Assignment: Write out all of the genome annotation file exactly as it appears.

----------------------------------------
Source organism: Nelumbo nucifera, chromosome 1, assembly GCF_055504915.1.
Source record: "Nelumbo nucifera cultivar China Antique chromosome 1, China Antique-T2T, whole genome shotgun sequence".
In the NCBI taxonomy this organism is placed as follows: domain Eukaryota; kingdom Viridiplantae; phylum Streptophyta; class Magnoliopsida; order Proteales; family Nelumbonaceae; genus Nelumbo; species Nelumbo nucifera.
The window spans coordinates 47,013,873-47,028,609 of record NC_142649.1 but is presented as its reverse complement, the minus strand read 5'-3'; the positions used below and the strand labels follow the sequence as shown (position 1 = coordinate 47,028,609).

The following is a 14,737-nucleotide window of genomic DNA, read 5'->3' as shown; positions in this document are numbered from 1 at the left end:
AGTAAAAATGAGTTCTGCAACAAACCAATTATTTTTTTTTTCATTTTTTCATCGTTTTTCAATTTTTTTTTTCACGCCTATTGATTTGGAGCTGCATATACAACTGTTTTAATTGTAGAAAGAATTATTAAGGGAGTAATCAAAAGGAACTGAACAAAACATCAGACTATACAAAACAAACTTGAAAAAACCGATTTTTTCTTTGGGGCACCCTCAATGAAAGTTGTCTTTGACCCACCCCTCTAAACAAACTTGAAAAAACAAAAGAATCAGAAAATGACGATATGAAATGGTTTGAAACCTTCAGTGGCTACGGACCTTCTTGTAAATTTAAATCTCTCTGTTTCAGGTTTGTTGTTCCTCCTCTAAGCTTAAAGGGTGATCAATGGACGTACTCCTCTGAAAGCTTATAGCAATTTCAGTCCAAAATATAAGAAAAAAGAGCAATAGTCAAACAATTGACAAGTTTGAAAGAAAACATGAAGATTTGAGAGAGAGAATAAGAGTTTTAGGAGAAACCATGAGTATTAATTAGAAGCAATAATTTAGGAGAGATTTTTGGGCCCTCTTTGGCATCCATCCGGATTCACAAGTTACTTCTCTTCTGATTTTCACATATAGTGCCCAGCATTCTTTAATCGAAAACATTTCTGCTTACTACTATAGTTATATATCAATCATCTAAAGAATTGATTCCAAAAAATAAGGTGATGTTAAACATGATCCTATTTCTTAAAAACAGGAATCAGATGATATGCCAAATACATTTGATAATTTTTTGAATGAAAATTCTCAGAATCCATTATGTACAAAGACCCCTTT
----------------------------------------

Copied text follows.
Source organism: Nelumbo nucifera, chromosome 1, assembly GCF_055504915.1.
Source record: "Nelumbo nucifera cultivar China Antique chromosome 1, China Antique-T2T, whole genome shotgun sequence".
In the NCBI taxonomy this organism is placed as follows: domain Eukaryota; kingdom Viridiplantae; phylum Streptophyta; class Magnoliopsida; order Proteales; family Nelumbonaceae; genus Nelumbo; species Nelumbo nucifera.
The window spans coordinates 47,013,873-47,028,609 of record NC_142649.1 but is presented as its reverse complement, the minus strand read 5'-3'; the positions used below and the strand labels follow the sequence as shown (position 1 = coordinate 47,028,609).

The following is a 14,737-nucleotide window of genomic DNA, read 5'->3' as shown; positions in this document are numbered from 1 at the left end:
AGTAAAAATGAGTTCTGCAACAAACCAATTATTTTTTTTTTCATTTTTTCATCGTTTTTCAATTTTTTTTTTCACGCCTATTGATTTGGAGCTGCATATACAACTGTTTTAATTGTAGAAAGAATTATTAAGGGAGTAATCAAAAGGAACTGAACAAAACATCAGACTATACAAAACAAACTTGAAAAAACCGATTTTTTCTTTGGGGCACCCTCAATGAAAGTTGTCTTTGACCCACCCCTCTAAACAAACTTGAAAAAACAAAAGAATCAGAAAATGACGATATGAAATGGTTTGAAACCTTCAGTGGCTACGGACCTTCTTGTAAATTTAAATCTCTCTGTTTCAGGTTTGTTGTTCCTCCTCTAAGCTTAAAGGGTGATCAATGGACGTACTCCTCTGAAAGCTTATAGCAATTTCAGTCCAAAATATAAGAAAAAAGAGCAATAGTCAAACAATTGACAAGTTTGAAAGAAAACATGAAGATTTGAGAGAGAGAATAAGAGTTTTAGGAGAAACCATGAGTATTAATTAGAAGCAATAATTTAGGAGAGATTTTTGGGCCCTCTTTGGCATCCATCCGGATTCACAAGTTACTTCTCTTCTGATTTTCACATATAGTGCCCAGCATTCTTTAATCGAAAACATTTCTGCTTACTACTATAGTTATATATCAATCATCTAAAGAATTGATTCCAAAAAATAAGGTGATGTTAAACATGATCCTATTTCTTAAAAACAGGAATCAGATGATATGCCAAATACATTTGATAATTTTTTGAATGAAAATTCTCAGAATCCATTATGTACAAAGACCCCTTT